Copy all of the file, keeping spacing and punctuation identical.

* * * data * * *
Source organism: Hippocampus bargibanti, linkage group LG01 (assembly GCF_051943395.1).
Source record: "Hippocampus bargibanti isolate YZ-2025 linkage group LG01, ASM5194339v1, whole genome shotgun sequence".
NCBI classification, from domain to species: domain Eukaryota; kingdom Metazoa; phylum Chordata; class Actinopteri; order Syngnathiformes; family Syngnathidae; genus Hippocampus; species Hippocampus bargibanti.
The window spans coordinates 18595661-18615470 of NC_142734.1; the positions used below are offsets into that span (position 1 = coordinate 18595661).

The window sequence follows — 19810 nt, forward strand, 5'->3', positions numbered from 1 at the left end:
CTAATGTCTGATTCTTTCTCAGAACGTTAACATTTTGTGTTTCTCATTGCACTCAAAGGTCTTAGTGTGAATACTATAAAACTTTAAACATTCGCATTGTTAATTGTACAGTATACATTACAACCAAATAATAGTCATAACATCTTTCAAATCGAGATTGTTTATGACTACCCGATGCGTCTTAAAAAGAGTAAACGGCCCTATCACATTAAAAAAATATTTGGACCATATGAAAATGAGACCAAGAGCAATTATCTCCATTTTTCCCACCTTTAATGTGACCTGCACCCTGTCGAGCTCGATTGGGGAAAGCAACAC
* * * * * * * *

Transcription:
Source organism: Hippocampus bargibanti, linkage group LG01 (assembly GCF_051943395.1).
Source record: "Hippocampus bargibanti isolate YZ-2025 linkage group LG01, ASM5194339v1, whole genome shotgun sequence".
NCBI classification, from domain to species: domain Eukaryota; kingdom Metazoa; phylum Chordata; class Actinopteri; order Syngnathiformes; family Syngnathidae; genus Hippocampus; species Hippocampus bargibanti.
The window spans coordinates 18595661-18615470 of NC_142734.1; the positions used below are offsets into that span (position 1 = coordinate 18595661).

The window sequence follows — 19810 nt, forward strand, 5'->3', positions numbered from 1 at the left end:
CTAATGTCTGATTCTTTCTCAGAACGTTAACATTTTGTGTTTCTCATTGCACTCAAAGGTCTTAGTGTGAATACTATAAAACTTTAAACATTCGCATTGTTAATTGTACAGTATACATTACAACCAAATAATAGTCATAACATCTTTCAAATCGAGATTGTTTATGACTACCCGATGCGTCTTAAAAAGAGTAAACGGCCCTATCACATTAAAAAAATATTTGGACCATATGAAAATGAGACCAAGAGCAATTATCTCCATTTTTCCCACCTTTAATGTGACCTGCACCCTGTCGAGCTCGATTGGGGAAAGCAACAC